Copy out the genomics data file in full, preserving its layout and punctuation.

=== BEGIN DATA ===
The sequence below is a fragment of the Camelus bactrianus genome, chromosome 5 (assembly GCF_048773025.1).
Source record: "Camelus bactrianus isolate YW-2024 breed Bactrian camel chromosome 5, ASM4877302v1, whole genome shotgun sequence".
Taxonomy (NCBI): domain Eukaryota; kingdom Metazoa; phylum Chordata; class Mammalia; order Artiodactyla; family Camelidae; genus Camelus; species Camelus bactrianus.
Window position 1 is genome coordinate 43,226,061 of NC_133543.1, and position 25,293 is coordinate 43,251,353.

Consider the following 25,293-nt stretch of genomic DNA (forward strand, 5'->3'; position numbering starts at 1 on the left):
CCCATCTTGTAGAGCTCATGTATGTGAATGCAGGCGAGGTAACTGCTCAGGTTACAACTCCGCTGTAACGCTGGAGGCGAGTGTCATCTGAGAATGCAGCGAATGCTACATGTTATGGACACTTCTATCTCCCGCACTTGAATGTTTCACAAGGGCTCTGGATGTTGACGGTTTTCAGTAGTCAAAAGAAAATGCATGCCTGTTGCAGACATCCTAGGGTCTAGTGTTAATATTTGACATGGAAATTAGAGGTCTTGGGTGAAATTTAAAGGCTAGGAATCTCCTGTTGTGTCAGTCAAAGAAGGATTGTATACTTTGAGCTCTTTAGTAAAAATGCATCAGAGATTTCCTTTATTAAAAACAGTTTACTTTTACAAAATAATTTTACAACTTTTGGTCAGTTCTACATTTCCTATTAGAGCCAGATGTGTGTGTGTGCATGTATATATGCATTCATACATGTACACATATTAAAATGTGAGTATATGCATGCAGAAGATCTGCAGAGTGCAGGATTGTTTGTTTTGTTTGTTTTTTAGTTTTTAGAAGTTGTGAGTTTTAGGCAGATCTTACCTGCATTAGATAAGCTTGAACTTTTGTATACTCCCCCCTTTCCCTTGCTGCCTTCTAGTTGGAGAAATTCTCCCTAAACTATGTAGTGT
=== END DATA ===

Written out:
The sequence below is a fragment of the Camelus bactrianus genome, chromosome 5 (assembly GCF_048773025.1).
Source record: "Camelus bactrianus isolate YW-2024 breed Bactrian camel chromosome 5, ASM4877302v1, whole genome shotgun sequence".
Taxonomy (NCBI): domain Eukaryota; kingdom Metazoa; phylum Chordata; class Mammalia; order Artiodactyla; family Camelidae; genus Camelus; species Camelus bactrianus.
Window position 1 is genome coordinate 43,226,061 of NC_133543.1, and position 25,293 is coordinate 43,251,353.

Consider the following 25,293-nt stretch of genomic DNA (forward strand, 5'->3'; position numbering starts at 1 on the left):
CCCATCTTGTAGAGCTCATGTATGTGAATGCAGGCGAGGTAACTGCTCAGGTTACAACTCCGCTGTAACGCTGGAGGCGAGTGTCATCTGAGAATGCAGCGAATGCTACATGTTATGGACACTTCTATCTCCCGCACTTGAATGTTTCACAAGGGCTCTGGATGTTGACGGTTTTCAGTAGTCAAAAGAAAATGCATGCCTGTTGCAGACATCCTAGGGTCTAGTGTTAATATTTGACATGGAAATTAGAGGTCTTGGGTGAAATTTAAAGGCTAGGAATCTCCTGTTGTGTCAGTCAAAGAAGGATTGTATACTTTGAGCTCTTTAGTAAAAATGCATCAGAGATTTCCTTTATTAAAAACAGTTTACTTTTACAAAATAATTTTACAACTTTTGGTCAGTTCTACATTTCCTATTAGAGCCAGATGTGTGTGTGTGCATGTATATATGCATTCATACATGTACACATATTAAAATGTGAGTATATGCATGCAGAAGATCTGCAGAGTGCAGGATTGTTTGTTTTGTTTGTTTTTTAGTTTTTAGAAGTTGTGAGTTTTAGGCAGATCTTACCTGCATTAGATAAGCTTGAACTTTTGTATACTCCCCCCTTTCCCTTGCTGCCTTCTAGTTGGAGAAATTCTCCCTAAACTATGTAGTGT